Arizona Teachers Wait Tables to Pay Bills. Now They Might Strike.

The Republican-majority Arizona legislature has approved $4.6 billion in cuts to public school funding since 2009.

[Photo: Teachers wearing red and holding up signs protest outside of schools during a teacher's strike]
Donning red T-shirts in a #RedforEd campaign, Arizona teachers on Wednesday will march again on the state capitol and in other cities across the state. CBS This Morning / YouTube

Monica Kennedy commutes an hour and a half each day because she can’t afford to live in Chandler, Arizona, where she teaches gifted sixth-graders.

She said she loves her job, but the pay doesn’t leave much of a cushion for emergencies. The 20-year teaching veteran said most of her single coworkers have side jobs. One works at Chili’s. Others have quit.

“Two left to become nurses. One moved to New York for higher pay,” said Kennedy, a representative with Arizona Educators United, a labor union.

Dwindling pay and tough working conditions could soon drive Arizona teachers to walk off the job.

Last week, a teacher sick-out closed nine schools in the Phoenix area. Donning red T-shirts in a #RedforEd campaign, Arizona teachers on Wednesday will march again on the state capitol and in other cities across the state. The Arizona Education Association, the state teachers union, said in a Facebook post that it would announce its demands then.

Arizona teachers need only look to West Virginia for a ready template to secure higher pay. West Virginia teachers won a 5 percent wage hike after a nine-day strike this month. Meanwhile, Oklahoma teachers are contemplating a strike.

Gary DeGrow, who teaches science and coaches soccer at Perry High School in Gilbert, said Arizona is operating on a surplus, and a voter-approved state minimum wage hike will put more money in workers’ pockets, but educators are being left behind.

“We basically feel like beggars right now at the state capitol because we have to beg and plead for a livable wage,” he said.

Arizona is ranked among the nation’s worst in per-student spending. A 2017 report by the state auditor found teachers’ pay is shrinking as their class sizes are growing. The state receives a larger share of federal education dollars than the national average, but spends less of it in the classroom, the report found.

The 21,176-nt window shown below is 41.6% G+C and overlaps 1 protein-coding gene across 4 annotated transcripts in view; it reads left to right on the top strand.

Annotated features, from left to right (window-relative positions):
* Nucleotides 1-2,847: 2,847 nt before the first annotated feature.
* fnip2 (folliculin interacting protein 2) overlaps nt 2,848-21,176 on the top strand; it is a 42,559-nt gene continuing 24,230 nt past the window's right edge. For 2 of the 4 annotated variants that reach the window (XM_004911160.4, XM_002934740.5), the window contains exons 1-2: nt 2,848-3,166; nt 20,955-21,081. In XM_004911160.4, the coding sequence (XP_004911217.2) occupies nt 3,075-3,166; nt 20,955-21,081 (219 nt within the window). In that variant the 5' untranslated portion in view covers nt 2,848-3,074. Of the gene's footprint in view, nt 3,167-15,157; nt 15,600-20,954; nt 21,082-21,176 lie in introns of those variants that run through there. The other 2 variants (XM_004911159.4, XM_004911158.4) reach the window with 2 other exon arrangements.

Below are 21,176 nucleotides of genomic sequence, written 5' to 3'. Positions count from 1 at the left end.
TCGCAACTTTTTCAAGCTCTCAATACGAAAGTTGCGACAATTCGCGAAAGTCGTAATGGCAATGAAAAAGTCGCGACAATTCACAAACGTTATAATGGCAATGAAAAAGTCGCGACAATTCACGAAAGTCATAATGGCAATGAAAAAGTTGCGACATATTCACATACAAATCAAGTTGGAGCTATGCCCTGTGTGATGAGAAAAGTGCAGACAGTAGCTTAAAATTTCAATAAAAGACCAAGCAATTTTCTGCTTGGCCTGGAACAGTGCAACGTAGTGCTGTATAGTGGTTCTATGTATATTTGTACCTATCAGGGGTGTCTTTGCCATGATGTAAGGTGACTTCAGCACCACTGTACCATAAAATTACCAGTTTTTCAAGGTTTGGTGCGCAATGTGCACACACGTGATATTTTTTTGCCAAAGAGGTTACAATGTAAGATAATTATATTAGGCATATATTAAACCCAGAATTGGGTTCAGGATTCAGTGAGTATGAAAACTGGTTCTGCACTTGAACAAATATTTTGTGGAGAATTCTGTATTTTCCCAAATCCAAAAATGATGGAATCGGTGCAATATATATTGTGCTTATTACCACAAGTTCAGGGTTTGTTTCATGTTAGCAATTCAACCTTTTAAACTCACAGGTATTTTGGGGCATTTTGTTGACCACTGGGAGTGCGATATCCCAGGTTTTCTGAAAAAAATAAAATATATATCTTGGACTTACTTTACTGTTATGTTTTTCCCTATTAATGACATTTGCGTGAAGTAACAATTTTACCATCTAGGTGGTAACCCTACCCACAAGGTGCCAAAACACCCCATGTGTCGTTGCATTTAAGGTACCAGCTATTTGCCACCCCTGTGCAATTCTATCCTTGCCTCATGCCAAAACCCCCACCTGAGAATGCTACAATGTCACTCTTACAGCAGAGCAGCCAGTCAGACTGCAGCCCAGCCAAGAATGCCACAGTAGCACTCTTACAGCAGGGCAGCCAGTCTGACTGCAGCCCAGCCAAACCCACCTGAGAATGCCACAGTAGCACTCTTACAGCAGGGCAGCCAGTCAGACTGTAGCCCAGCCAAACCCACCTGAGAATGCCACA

“We’re being squeezed to the point where something’s got to give,” said DeGrow, a union representative. He said he and his wife would like to have a second child, but can’t afford to.

Policy experts blame state tax cuts for Arizona’s dismal funding of education, as is the case in other states where educators have seen their pay stagnate or decrease. The Republican-led legislature has approved $4.6 billion in cuts to public school funding since 2009, according to the Arizona School Boards Association. Arizona lawmakers slashed corporate tax rates by 30 percent in 2011, and cut personal income tax rates by 10 percent in 2006, as the Center on Budget and Policy Priorities reported.

The Arizona governor’s office did not immediately respond to requests for comment. This week, Gov. Doug Ducey (R) signed legislation extending a six-tenths of a cent sales tax for school funding. But the law doesn’t increase the amount of money going to schools, as the Arizona Republic reported. In announcing his 2019 budget, Ducey promised $100 million in permanent and immediate school funding.

Teachers said their profession used to deliver a degree of financial certainty. Kennedy said teachers could once count on additional pay for earning a master’s degree or for serving for more years on the job, through something known as salary schedules—but that hasn’t been true for years.

“You knew you’d move up the ladder in pay,” she explained. “Now you don’t even know how much you’re going to make.”

She said Arizona is a right-to-work state and local unions wield less power than their East Coast counterparts.

DeGrow said he hears lawmakers say they support education, but he feels like there’s a disconnect between the state legislature and schools. He wants state lawmakers to visit local classrooms to understand the conditions for students, teachers, and staff.

“Pick the ones that are Title I, pick the ones that are struggling, and listen to what the staff have to say,” he said.

Correction: A previous version of this story incorrectly identified Monica Kennedy as a member of the Chandler Education Association.